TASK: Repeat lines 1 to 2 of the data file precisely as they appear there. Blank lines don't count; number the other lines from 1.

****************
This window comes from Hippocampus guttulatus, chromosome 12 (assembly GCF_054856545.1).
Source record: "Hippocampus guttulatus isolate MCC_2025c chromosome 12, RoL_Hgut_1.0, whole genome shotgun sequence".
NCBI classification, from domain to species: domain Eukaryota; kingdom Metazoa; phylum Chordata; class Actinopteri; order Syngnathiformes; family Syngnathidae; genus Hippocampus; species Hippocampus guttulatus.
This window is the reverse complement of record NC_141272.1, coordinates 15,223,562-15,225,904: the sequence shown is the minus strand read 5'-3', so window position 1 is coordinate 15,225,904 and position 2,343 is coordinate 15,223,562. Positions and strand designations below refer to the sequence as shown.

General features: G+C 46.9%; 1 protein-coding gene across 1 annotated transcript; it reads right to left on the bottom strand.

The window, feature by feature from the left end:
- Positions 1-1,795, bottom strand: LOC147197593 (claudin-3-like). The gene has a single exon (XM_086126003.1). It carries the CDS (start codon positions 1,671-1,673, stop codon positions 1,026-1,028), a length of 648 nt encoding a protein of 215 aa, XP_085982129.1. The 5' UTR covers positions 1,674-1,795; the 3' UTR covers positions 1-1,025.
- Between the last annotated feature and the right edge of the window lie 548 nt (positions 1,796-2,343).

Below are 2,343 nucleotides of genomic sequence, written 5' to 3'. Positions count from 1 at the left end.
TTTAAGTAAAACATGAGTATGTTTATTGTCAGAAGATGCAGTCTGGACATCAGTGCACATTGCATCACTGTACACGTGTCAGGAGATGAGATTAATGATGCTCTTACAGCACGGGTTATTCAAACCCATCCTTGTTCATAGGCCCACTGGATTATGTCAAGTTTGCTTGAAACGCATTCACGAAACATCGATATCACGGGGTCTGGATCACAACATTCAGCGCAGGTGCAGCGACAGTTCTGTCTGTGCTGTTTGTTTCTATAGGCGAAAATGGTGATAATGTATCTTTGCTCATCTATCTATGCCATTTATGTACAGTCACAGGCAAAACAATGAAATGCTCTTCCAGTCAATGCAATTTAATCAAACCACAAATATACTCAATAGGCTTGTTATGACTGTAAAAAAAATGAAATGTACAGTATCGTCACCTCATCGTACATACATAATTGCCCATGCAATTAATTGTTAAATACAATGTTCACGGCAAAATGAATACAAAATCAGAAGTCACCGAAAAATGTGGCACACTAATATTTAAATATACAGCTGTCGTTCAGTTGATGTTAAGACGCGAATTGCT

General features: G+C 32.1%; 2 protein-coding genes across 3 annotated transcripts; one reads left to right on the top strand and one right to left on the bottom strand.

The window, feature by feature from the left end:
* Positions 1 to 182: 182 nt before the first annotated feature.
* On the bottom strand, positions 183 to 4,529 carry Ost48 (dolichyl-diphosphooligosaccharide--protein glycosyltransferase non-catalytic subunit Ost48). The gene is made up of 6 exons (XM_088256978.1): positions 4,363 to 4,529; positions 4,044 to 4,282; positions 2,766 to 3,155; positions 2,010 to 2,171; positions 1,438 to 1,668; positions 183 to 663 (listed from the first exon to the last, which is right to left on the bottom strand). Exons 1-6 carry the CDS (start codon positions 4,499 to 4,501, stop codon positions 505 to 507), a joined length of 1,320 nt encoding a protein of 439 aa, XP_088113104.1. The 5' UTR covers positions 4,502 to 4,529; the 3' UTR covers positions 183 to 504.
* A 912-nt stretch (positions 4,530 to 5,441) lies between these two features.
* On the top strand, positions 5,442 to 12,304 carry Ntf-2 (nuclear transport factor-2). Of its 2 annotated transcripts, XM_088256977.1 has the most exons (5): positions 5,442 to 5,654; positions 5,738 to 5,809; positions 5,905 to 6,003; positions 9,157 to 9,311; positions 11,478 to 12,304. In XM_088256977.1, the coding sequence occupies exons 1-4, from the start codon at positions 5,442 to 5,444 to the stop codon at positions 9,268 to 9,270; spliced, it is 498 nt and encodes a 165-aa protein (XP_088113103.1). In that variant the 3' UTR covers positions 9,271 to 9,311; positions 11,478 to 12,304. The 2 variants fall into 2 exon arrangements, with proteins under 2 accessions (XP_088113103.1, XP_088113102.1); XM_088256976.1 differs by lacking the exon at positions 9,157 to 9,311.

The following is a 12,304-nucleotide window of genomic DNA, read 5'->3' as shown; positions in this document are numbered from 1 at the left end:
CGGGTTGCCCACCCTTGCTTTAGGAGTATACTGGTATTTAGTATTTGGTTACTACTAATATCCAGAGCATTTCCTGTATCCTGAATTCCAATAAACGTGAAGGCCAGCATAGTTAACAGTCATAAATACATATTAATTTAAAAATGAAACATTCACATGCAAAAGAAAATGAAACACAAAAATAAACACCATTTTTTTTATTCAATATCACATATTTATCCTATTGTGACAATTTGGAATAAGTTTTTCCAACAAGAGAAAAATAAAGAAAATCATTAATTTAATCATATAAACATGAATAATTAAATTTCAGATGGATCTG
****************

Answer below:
This window comes from Hippocampus guttulatus, chromosome 12 (assembly GCF_054856545.1).
Source record: "Hippocampus guttulatus isolate MCC_2025c chromosome 12, RoL_Hgut_1.0, whole genome shotgun sequence".